President Juan Carlos Varela of Panama visited Washington, DC this week, where he presented development-focused proposals for dealing with security challenges in Central America that differed sharply from the enforcement-centric approach proposed by the administration of US President Donald Trump days earlier.
Panama's former President Ricardo Martinelli has been arrested in Miami and may now be extradited to face multiple criminal charges in his home country, at time when the future of US-Central America cooperation in fighting impunity remains uncertain.
Deceased Panamanian dictator Manuel Noriega was said to have turned his country into one of the most emblematic examples of a "narco-state" in Latin American history, and his dealings with Colombia's biggest drug bosses laid the groundwork for Panama's role in the global drug trade for decades after his 1989 arrest by US troops. We explore why Panama remains a drug trafficking haven for the successors of the Colombian criminals that Noriega helped make rich.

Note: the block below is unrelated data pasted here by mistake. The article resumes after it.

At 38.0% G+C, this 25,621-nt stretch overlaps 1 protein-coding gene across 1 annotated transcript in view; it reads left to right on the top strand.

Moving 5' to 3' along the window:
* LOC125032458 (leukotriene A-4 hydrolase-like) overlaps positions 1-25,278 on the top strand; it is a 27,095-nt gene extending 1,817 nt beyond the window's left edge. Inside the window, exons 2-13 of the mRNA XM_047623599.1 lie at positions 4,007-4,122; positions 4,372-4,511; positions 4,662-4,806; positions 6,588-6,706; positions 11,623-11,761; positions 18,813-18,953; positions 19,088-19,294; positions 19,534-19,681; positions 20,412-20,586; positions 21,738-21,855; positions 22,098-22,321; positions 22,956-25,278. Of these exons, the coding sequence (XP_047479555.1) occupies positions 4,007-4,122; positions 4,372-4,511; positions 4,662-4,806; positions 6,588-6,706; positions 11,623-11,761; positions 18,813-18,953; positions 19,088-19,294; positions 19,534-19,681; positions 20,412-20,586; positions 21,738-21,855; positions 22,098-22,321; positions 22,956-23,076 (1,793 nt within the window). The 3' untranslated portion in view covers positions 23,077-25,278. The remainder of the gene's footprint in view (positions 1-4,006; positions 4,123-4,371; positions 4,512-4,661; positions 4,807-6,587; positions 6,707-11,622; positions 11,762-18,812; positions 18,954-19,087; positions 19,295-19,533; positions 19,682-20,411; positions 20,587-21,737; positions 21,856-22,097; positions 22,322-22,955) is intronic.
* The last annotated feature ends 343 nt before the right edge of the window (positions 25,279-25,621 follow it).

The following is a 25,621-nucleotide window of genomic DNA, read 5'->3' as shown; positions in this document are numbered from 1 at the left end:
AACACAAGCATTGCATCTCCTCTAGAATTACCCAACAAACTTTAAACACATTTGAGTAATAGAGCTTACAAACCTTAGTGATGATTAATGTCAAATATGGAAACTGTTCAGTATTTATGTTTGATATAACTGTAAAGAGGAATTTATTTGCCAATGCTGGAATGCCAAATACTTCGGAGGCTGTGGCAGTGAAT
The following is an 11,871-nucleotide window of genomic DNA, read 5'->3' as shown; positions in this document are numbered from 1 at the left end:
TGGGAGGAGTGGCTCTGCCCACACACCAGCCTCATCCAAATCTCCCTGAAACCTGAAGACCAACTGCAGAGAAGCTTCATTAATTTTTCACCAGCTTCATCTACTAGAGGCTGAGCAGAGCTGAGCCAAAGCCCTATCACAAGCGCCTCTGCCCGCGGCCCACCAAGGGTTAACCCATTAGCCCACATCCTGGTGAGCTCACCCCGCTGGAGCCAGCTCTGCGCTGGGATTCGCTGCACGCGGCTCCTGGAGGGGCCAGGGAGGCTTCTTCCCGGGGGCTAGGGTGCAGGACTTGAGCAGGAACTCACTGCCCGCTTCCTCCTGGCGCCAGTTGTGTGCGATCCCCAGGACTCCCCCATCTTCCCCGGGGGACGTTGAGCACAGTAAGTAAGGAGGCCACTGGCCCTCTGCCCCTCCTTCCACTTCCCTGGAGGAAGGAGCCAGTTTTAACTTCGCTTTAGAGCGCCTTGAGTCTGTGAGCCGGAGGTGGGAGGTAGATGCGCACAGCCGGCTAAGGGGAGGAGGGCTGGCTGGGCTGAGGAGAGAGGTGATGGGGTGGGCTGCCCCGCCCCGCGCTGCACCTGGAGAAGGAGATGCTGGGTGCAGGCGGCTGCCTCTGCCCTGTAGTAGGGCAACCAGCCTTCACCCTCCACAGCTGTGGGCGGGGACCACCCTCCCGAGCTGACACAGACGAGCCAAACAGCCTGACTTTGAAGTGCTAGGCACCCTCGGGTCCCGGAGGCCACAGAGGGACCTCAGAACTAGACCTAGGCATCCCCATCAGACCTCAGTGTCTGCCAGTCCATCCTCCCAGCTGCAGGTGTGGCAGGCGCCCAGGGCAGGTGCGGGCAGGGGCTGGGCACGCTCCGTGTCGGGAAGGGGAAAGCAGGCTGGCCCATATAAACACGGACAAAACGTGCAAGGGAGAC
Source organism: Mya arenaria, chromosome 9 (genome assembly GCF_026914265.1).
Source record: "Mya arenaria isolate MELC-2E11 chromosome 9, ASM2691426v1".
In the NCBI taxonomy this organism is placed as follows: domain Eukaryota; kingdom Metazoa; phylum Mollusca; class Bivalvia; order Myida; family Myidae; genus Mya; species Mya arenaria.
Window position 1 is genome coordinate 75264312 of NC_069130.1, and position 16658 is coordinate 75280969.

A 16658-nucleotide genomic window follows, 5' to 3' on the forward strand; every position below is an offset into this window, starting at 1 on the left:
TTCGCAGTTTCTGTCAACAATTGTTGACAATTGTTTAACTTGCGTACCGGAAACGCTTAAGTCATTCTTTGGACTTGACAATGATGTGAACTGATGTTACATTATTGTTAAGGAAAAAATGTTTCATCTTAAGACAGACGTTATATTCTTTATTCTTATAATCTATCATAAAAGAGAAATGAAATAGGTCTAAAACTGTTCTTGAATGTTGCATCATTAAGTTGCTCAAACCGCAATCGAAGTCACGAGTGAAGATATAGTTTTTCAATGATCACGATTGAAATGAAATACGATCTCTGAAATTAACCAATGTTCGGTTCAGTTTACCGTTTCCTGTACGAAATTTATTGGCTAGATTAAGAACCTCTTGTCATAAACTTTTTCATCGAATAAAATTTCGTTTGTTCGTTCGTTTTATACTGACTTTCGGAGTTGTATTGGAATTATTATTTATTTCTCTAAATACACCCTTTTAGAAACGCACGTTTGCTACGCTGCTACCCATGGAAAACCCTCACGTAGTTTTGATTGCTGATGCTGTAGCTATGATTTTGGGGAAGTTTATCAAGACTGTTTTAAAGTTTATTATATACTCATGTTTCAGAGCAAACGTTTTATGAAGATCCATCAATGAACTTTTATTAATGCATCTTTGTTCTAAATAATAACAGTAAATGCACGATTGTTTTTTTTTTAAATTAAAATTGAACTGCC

Panama may be moving away from a softer approach to its gang problem toward a more firm-handed and potentially violent strategy resembling those of its Northern Triangle neighbors, at a time when the sophistication of local criminal groups could make such confrontation with the state significantly more dangerous.